It was harder to say no back when Paul
threatened to sue me after I told him
I couldn’t play GI Joe anymore beneath
the weevil-chewed spruce on the island
of my cul-de-sac where he always came
to visit his aunt. Truth is I liked him just fine.
He told stories as tall as that spruce, sometimes
taller. Then he tracked dog shit all through
my house and on the tie-dye beanbag chair
in my basement and that meant we were
finished. That was how I saw it then.
But I couldn’t see why Paul wore that same ripoff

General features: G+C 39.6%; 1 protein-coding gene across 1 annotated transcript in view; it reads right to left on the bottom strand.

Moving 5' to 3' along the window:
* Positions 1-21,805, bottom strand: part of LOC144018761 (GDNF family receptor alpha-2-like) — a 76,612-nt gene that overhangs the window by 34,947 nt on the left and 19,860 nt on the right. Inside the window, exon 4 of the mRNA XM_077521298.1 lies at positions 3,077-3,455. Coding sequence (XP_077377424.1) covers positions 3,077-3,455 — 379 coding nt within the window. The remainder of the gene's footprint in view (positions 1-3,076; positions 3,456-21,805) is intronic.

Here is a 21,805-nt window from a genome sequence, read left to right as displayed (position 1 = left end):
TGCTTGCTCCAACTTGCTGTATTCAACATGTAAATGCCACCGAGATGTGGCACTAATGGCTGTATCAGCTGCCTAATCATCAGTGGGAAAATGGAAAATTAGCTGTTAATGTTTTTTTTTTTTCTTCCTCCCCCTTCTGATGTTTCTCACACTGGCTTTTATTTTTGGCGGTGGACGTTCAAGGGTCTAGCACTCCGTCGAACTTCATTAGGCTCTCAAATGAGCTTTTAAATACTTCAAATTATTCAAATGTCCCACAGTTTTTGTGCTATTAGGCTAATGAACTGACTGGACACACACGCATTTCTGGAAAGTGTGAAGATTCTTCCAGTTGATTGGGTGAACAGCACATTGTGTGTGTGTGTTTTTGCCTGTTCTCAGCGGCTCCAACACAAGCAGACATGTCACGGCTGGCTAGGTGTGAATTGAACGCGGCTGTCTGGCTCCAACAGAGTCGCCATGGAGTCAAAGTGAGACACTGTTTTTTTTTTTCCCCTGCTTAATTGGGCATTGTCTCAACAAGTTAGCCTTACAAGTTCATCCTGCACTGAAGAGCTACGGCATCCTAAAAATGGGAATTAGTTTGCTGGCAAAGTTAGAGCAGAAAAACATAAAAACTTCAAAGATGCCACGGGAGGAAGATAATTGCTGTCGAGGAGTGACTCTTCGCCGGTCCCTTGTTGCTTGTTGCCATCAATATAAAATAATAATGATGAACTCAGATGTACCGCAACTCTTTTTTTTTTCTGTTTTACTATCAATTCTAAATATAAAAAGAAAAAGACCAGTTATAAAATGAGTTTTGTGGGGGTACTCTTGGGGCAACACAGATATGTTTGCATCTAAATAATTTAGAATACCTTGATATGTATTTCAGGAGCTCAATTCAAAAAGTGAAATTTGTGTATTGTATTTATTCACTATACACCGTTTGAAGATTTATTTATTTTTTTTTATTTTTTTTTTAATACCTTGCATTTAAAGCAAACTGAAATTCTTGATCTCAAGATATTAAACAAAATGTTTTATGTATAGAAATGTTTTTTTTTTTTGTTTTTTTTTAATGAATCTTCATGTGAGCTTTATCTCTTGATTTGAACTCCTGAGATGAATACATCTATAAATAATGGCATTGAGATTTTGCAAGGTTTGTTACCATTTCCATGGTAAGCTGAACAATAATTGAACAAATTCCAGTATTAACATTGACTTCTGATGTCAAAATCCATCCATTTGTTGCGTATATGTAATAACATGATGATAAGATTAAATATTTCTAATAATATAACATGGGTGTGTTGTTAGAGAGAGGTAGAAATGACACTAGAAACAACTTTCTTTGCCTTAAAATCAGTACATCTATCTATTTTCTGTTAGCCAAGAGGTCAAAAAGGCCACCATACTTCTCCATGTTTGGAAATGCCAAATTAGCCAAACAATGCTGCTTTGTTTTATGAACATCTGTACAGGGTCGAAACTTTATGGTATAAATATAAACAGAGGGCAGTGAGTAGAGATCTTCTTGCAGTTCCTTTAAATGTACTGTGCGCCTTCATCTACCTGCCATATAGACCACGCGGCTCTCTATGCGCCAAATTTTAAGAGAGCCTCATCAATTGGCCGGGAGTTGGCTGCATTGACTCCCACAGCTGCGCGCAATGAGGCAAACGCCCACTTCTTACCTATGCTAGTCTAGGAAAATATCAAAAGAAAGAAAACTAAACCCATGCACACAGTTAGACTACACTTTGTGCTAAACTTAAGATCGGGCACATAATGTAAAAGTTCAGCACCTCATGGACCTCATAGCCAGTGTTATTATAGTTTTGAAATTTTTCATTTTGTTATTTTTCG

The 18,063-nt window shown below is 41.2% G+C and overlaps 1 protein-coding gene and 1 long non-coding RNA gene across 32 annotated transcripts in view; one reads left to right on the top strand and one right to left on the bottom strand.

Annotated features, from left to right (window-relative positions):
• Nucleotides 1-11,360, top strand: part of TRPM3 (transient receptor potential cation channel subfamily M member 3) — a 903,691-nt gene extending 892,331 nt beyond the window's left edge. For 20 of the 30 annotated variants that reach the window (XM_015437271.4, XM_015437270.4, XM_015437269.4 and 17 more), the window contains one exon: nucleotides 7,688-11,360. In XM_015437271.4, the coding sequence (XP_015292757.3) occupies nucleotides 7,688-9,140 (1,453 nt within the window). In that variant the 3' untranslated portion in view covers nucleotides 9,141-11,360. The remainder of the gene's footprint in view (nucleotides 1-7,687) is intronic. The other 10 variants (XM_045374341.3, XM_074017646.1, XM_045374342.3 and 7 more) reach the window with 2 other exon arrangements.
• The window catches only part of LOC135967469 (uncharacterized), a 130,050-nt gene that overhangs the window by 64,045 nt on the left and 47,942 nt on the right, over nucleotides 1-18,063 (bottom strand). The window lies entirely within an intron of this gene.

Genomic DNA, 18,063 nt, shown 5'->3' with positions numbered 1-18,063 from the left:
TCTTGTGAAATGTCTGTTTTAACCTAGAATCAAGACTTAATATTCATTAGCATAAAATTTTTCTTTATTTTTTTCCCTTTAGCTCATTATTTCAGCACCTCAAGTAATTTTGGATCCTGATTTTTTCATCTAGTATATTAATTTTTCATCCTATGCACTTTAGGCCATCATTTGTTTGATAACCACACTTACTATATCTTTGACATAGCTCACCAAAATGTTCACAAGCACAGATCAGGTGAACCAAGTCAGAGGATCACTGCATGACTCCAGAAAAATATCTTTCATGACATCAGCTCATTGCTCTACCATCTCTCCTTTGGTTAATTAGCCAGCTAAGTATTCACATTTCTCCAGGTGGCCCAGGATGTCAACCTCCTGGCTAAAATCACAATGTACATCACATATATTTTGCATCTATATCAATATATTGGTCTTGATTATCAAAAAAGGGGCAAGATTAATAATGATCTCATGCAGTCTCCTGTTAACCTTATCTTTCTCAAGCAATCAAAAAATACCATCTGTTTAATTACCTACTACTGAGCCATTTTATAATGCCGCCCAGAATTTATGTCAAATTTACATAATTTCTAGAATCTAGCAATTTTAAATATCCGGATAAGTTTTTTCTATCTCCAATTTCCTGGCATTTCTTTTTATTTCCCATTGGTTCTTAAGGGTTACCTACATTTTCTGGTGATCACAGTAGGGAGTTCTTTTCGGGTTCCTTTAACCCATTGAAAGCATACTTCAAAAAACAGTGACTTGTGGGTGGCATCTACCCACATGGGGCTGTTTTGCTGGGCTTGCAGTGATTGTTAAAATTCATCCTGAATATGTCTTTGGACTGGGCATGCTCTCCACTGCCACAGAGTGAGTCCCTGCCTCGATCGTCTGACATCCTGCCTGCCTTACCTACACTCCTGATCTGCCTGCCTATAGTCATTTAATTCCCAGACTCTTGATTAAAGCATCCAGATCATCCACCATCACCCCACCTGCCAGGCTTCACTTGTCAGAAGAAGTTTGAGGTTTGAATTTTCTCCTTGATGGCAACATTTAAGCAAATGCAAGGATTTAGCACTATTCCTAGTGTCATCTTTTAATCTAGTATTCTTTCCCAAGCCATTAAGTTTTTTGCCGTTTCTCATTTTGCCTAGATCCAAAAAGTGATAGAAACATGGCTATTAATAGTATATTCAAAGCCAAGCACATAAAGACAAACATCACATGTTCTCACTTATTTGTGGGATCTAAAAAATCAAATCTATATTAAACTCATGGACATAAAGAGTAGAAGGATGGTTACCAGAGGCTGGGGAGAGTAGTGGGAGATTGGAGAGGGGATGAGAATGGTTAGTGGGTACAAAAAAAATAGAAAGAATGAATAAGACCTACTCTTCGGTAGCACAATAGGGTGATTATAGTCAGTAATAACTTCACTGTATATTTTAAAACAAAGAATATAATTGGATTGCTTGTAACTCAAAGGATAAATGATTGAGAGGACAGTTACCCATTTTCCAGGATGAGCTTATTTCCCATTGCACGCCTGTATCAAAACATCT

Mighty Ducks jersey even in the offseason,
lived for entire weeks with his uncle and aunt
when his adopted mother was seven blocks northwest,
his parents by blood in a place
I could not yet understand. It wasn’t until
high school that I saw the things they wrote
about him in the gazette — thirty round
white pills of OxyContin, storm water
and spring thaw breaking around his body, spread
like discarded clothing in the concrete basin
at the bottom of the ravine behind my cul-de-sac.